Industrial hemp production is coming to Arkansas. So, might it fit into a row crop farmer’s plans?
Brian Madar, with Tree of Life Seeds (http://www.treeoflifeseeds.com/) has some answers. He spoke with Delta Farm Press in March. Among his comments:
On Madar’s farming background…
“I’m 50 years old and I’ve been farming since I was a kid. I grew up on the farm working with my dad and brother. I farmed with them and rented my own ground until around 2005.
“We farm in Lonoke in (Arkansas’) Prairie County and also in Lonoke County.
“At that time, I got into the oil and gas industry building water transfer companies. We were basically just sending water to a drilling rig versus a rice field. I was in that industry for about 10 years but was going back down and helping my dad and brother on the farm every chance I could. That’s still the case today — if I’m free, I’ll do whatever they need help with.
On questions from farmers regarding hemp…
“Well, the first question is ‘when are we going to be able to grow this plant?’ Our generation of farmers, pretty much as a whole, is excited about a new crop, a new style of revenue stream.
“There are also frequent questions about labor and innovations moving forward with this crop. There are questions on input costs, fertilization, harvesting methods, insect concerns — the same kinds of questions when they’re growing a typical row crop. They want to know about storage and processing of the crop.
“Arkansas is probably the most innovative state I’ve been in when it comes to putting together new resources in the ag industry. I was talking to a group of farmers the other night and they’re talking about everything from new designs on floats to levee squeezers. Arkansas always seems to be out front. We have a bunch of innovative farmers.
“Right now, with industrial hemp, a lot of it has to be harvested by hand. As the industry evolves, I believe we’ll see the many machinery advancements develop.”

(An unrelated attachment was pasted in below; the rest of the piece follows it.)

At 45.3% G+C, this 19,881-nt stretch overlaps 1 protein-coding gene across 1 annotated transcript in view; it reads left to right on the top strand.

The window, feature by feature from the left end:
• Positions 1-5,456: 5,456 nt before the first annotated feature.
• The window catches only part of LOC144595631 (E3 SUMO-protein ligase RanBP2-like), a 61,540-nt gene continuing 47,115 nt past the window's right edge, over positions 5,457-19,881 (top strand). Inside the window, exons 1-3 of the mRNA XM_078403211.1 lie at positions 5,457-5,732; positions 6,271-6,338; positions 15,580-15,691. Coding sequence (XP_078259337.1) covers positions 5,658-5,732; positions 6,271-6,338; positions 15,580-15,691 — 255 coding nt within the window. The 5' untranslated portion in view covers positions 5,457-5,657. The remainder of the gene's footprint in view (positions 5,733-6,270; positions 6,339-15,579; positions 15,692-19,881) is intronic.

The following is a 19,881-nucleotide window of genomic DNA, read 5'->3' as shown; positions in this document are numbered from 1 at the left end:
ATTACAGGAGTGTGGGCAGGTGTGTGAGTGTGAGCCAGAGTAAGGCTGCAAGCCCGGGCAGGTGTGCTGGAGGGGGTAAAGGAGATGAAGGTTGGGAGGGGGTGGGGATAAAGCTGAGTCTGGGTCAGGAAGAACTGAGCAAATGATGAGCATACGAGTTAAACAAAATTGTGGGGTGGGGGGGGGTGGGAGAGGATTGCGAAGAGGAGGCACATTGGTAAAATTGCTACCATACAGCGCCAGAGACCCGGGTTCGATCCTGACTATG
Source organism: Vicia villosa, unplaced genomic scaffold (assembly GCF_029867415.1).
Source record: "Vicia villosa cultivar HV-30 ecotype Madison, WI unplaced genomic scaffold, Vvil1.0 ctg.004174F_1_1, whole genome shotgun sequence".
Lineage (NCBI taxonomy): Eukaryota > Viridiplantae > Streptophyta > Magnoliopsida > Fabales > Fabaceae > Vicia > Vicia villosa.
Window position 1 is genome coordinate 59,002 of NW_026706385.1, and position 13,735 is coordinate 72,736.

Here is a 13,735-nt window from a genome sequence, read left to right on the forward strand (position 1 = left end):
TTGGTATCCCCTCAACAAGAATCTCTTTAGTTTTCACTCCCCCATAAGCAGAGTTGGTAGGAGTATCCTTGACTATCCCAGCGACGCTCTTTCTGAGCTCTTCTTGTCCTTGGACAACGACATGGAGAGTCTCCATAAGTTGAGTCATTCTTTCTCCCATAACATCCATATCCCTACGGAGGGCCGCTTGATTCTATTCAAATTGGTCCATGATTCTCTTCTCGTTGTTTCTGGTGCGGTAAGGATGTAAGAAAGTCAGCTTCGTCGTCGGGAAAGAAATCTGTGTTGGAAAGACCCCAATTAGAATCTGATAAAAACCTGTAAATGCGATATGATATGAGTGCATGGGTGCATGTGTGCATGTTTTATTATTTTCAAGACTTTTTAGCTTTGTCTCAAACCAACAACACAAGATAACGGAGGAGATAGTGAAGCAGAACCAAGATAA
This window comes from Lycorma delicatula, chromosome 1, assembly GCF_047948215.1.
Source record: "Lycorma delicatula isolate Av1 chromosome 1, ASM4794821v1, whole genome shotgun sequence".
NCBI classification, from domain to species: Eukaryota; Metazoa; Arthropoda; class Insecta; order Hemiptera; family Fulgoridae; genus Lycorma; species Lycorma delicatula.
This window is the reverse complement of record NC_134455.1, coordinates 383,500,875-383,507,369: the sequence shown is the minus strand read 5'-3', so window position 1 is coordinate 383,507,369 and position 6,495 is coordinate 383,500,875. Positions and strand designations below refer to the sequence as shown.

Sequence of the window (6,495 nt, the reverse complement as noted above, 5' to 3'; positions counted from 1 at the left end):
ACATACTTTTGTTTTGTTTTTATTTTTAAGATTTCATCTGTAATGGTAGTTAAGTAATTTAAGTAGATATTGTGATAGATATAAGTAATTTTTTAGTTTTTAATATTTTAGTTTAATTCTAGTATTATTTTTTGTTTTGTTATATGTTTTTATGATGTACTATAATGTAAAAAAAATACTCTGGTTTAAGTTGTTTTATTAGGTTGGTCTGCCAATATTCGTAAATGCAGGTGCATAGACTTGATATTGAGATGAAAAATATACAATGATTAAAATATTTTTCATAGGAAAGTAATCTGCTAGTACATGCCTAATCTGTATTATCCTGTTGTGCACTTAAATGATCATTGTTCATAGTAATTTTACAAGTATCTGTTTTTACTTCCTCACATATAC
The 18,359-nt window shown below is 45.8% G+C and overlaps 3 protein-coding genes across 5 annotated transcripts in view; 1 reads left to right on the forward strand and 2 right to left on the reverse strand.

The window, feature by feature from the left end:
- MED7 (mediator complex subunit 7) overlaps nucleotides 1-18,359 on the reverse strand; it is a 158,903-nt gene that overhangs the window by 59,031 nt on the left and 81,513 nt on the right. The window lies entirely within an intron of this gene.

On growing hemp…
“There are three crop types under the industrial hemp umbrella.
“In Arkansas, we’re first interested in growing a crop yielding the cannabinoid, CBD, also known as cannabidiol. It is a more specialized crop that requires a bit more hands-on attention. Our company specializes in high-CBD cultivars for oil production.
“So, the crop will be hand-harvested, air-dried in a barn, a shop, a hay house. From there, it’ll go to the processor. We hope to have a processing facility in central Arkansas soon.
“When a crop is ready for harvest, it will be tested for its cannabinoid profile and also to make sure the THC level stays below 0.3 percent. The THC level will be regulated by the state Plant Board and they’ll test before we harvest it, to assure it is below 0.3 percent THC and compliant with the 2014 farm bill.”
Does it have to be grown in a secure facility?
“No. The state Plant Board requires GPS coordinates for every field grown. As good stewards of the program, we’ll want to relay that information to local and county officials, as well. Signs will be up in every field saying ‘this is an industrial hemp research program.’
“To date, we’ve grown industrial hemp in six other states. We don’t see any activity around our crops. Occasionally, a couple of stalks are chopped but once everyone figures out it’s industrial hemp, they leave everything alone.”
On the second and third types of hemp…
“The second type of hemp is a plant grown for seed for hemp heart production. Right now, Walmart, Walgreen’s and Target carry hemp heart products because they’re a ‘super food.’ They’re high in omegas and proteins.
“Currently, all the hemp hearts are being imported from outside the country — Canada and Europe. The American farmer is missing the boat on that market and we need to be producing that crop right here.
“The third type is a plant grown for fiber production.
“Right now, the easiest to market is the high-CBD/low-THC crop. That will go to a facility for extraction and will yield crude CBD oil for marketable products.”
What kind of money are we talking about this industry generating in the future?
“We’d like to contract a farmer who grows this crop using our genetics. We want to contract that for $35 a pound paid to the farmer minus any deductions for moisture — just like with a corn crop. We typically see about a pound per plant and there are anywhere from 1,200 to 1,500 plants per acre. So, that means anywhere from $35,000 to $50,000 per acre.
“We’ve proposed to the state Plant Board to start this up as a pilot program on 1 to 3 acres — no more than 5 — because it’s such a labor-intensive crop. We want to be able to facilitate all the product coming back into an extraction or processing facility.
“It would be really nice if we could have 30 or 40 1-acre plots. We’ll start on a smaller level and, as resources become available along with processing facilities, the farmers who have been successful on 1- or 3-acre grows could go apply for more acres. We don’t want to grow crops out past the runway, so to speak.”